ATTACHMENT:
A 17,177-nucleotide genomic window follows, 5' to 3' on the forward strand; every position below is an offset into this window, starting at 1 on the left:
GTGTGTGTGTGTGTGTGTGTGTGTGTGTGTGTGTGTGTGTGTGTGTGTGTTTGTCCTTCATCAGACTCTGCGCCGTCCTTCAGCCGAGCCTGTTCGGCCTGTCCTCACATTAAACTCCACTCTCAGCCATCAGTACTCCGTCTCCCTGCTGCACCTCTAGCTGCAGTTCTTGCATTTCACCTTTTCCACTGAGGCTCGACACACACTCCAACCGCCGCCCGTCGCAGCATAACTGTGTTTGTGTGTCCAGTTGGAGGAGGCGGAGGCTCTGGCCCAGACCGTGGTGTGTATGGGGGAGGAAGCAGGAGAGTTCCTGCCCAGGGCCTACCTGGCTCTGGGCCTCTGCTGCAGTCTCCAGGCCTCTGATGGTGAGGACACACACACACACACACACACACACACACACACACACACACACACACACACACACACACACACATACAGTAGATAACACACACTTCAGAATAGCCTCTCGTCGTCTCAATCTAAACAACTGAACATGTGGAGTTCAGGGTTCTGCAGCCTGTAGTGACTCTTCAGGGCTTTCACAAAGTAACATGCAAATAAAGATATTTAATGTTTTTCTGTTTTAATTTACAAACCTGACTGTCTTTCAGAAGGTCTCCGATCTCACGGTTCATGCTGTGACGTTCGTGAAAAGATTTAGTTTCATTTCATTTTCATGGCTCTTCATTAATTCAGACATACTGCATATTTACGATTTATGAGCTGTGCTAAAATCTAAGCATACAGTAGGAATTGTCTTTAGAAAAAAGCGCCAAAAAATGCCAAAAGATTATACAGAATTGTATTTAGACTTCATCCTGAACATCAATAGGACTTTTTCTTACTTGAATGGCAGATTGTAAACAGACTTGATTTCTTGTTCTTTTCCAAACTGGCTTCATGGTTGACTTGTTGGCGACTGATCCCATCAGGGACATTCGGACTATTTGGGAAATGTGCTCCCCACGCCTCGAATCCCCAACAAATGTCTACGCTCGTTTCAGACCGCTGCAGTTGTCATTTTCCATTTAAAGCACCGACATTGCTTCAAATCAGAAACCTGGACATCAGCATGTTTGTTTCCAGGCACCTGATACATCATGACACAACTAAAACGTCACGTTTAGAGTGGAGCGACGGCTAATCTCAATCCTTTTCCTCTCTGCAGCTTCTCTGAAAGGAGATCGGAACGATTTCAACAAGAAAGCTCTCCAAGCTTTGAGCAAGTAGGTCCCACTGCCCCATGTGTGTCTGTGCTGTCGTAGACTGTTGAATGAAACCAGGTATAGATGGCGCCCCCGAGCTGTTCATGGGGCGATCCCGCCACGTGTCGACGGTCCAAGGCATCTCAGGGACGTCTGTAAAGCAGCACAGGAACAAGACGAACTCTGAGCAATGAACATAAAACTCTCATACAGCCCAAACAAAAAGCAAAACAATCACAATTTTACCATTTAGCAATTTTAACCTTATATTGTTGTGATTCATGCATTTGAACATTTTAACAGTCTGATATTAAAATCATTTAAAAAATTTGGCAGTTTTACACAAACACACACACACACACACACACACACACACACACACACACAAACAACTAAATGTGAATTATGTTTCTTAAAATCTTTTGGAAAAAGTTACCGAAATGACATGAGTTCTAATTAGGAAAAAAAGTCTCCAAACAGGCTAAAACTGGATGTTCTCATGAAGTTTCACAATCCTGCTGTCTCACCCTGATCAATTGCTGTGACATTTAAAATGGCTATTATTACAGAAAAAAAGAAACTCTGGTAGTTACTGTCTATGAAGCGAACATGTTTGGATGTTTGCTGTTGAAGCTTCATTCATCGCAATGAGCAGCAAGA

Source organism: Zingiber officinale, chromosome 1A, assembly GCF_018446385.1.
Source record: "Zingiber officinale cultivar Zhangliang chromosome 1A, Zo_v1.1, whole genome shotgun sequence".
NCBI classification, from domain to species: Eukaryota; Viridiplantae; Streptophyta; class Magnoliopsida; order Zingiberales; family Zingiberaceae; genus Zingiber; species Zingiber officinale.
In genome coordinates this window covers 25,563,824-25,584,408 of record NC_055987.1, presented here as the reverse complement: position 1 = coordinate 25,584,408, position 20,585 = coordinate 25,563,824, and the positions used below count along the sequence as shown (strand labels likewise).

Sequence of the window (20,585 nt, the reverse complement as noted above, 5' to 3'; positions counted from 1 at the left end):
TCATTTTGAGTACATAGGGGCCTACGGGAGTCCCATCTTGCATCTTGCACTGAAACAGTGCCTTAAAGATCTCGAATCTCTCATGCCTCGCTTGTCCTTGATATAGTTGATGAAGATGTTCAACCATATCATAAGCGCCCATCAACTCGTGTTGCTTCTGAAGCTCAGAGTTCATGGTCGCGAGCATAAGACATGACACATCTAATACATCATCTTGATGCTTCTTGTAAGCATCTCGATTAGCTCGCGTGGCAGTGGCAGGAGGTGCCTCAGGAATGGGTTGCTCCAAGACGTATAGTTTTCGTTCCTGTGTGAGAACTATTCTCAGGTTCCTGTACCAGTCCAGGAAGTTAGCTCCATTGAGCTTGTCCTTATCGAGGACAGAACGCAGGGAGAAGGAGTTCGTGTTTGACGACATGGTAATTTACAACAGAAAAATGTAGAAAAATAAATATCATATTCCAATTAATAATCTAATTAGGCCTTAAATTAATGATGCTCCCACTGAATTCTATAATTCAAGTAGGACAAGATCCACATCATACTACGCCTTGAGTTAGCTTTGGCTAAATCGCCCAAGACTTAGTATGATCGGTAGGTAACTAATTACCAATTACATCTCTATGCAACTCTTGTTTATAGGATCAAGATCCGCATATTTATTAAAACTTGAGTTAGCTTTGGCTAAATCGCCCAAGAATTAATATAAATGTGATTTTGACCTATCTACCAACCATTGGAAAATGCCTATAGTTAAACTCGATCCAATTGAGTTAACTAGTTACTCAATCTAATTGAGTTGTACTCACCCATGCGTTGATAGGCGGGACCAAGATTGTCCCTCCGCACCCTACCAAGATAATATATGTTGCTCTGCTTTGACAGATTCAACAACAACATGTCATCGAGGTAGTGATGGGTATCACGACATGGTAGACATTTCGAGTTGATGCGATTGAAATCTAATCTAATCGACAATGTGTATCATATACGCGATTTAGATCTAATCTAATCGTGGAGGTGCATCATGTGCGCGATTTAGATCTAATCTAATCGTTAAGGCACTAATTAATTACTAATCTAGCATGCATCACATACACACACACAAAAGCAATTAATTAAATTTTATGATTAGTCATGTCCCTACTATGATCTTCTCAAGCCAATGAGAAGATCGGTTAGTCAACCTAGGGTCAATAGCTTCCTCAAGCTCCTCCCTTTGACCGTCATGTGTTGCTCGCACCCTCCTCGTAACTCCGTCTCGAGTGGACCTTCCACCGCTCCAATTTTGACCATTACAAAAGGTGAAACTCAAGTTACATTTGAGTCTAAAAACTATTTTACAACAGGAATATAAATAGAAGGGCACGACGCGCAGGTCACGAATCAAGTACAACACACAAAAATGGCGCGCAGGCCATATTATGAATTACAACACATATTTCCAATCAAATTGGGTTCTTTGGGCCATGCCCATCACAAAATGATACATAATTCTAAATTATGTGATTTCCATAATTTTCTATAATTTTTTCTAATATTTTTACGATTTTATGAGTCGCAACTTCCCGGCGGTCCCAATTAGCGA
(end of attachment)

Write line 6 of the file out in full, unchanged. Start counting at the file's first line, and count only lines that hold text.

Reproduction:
In genome coordinates this window covers 25,563,824-25,584,408 of record NC_055987.1, presented here as the reverse complement: position 1 = coordinate 25,584,408, position 20,585 = coordinate 25,563,824, and the positions used below count along the sequence as shown (strand labels likewise).